Location-based Services Get Big Boost from Microsoft Wi-Fi Router

The old adage "location, location, location" no longer applies to just real estate. Location-based mobile services are shaping up to be the most valuable (and profitable) products that service providers can add on, and literally dozens of companies were touting their location wares at CTIA, including Microsoft, Autodesk, Tele Atlas, TruePosition, Trimble, Telcontar, AtlasBook, and others.

Vindigo proved early on that end-users would pay for things like city guides, movie information, maps, and driving directions. Tying that type of information to the customer's current location is infinitely more helpful and relevant, so the user doesn't have to enter an address, but can simply ask for the nearest ATM, gas station or Chinese restaurant.

Vindigo was one of the first to cash in on location-based services. Microsoft's big announcement this week was actually made at its Mobile Developer Conference in San Francisco. Bill Gates demonstrated the new Windows Mobile 2003 Second Edition update, with support for higher-resolution displays, as well as the coming MS MapPoint Location Server (MLS). MLS allows the integration of real-time location data into business and consumer applications, and should start being available from service providers like AT&T; Wireless later this year.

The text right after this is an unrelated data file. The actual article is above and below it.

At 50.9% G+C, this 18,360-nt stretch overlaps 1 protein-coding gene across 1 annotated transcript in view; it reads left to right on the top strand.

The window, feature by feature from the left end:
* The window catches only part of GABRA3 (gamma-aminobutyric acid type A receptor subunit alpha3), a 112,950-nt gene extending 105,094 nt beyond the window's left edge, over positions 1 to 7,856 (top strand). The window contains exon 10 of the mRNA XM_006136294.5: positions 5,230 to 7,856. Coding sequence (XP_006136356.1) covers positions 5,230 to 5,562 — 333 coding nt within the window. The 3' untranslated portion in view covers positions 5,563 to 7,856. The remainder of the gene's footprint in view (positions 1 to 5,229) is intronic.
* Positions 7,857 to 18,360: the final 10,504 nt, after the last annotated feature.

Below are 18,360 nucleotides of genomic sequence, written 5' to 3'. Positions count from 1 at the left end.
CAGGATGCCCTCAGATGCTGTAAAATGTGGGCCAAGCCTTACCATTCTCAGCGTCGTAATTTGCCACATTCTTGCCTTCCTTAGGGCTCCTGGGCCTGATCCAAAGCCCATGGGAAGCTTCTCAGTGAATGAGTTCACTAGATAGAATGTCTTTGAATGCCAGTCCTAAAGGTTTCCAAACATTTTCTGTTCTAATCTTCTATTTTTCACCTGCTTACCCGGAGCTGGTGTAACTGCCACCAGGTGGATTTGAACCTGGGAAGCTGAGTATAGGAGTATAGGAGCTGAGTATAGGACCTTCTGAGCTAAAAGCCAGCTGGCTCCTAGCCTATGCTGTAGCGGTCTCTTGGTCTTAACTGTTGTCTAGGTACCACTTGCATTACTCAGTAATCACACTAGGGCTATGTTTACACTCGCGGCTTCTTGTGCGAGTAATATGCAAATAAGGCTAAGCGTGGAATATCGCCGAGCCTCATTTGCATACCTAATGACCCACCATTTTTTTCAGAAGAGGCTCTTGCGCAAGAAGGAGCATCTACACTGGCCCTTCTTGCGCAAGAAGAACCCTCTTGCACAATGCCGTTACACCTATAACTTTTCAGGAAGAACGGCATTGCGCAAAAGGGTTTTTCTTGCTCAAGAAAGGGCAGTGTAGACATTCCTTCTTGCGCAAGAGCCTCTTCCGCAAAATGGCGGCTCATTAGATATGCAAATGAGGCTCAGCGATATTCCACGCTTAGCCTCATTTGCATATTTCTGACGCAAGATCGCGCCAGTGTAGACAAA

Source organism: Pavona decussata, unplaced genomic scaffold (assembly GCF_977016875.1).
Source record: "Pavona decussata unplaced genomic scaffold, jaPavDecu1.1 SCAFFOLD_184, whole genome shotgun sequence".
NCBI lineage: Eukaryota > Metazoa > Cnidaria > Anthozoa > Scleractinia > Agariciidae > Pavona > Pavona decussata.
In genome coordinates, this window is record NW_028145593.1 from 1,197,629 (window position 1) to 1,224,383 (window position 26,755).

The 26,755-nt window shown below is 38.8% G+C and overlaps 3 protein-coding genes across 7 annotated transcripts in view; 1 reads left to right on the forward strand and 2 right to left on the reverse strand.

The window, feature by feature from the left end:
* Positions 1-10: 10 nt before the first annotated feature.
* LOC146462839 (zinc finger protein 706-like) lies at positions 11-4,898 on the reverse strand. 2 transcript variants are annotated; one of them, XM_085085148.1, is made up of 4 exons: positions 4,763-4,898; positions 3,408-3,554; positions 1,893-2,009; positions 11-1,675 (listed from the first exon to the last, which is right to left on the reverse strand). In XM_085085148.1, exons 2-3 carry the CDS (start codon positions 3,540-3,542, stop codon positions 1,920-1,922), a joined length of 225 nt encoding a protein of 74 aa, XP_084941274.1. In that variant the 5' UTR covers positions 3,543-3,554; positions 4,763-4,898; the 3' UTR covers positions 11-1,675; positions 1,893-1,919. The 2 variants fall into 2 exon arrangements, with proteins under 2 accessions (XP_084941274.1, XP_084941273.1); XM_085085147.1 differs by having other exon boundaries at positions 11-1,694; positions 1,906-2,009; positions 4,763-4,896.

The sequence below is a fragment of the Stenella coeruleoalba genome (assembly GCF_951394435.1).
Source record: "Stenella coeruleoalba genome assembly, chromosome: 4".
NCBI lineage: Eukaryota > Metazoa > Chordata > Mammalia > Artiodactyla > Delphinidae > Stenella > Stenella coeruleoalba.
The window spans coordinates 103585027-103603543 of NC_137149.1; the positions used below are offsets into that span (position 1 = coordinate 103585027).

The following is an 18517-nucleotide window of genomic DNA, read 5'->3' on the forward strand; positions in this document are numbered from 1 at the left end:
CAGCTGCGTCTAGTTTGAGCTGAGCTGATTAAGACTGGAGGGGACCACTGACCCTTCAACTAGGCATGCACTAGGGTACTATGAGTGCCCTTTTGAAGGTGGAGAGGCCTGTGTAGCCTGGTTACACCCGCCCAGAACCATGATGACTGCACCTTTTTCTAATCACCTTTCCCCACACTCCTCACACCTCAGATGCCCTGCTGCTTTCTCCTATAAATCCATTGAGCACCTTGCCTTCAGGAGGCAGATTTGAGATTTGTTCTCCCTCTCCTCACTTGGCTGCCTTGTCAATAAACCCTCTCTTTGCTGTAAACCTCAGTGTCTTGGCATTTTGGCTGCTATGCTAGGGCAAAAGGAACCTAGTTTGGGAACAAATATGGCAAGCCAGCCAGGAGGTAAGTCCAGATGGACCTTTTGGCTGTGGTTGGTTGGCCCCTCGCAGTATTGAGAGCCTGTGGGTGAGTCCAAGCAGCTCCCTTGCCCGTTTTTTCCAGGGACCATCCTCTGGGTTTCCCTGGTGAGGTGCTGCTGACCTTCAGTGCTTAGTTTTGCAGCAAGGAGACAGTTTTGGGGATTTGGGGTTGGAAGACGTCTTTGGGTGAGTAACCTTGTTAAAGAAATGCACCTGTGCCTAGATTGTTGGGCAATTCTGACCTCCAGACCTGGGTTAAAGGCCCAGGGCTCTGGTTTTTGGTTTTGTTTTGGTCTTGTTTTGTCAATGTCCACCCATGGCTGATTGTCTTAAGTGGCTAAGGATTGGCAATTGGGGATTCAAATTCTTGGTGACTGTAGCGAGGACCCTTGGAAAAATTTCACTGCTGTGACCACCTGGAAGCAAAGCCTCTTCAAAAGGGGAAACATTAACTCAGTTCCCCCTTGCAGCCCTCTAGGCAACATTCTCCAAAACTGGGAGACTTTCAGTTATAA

Microsoft's entry into the fray should give a boost to the whole location services industry. Another major player in this area, Autodesk, also announced its innovative location stamp for photos taken by cell phones, so that you can always tell exactly where you were when you took a certain pic. The technology should also be useful for vertical applications like traffic accident records, building inspections, and so on.

All location services must rely on either the incorporation of GPS units into cell phones, or TDDA (Time-Distance Difference to Arrival, a fancy way of describing cellular triangulation). TDDA capabilities are advancing rapidly due to the requirement that 911 services be able to locate cell phone calls, although not fully deployed.

Once the technology and services start ramping up, however, location services should explode rapidly, with everything from traffic reports and weather, to finding friends and relatives, to site-specific advertisements ($10 off dinner for two at the restaurant around the corner). We can hardly wait.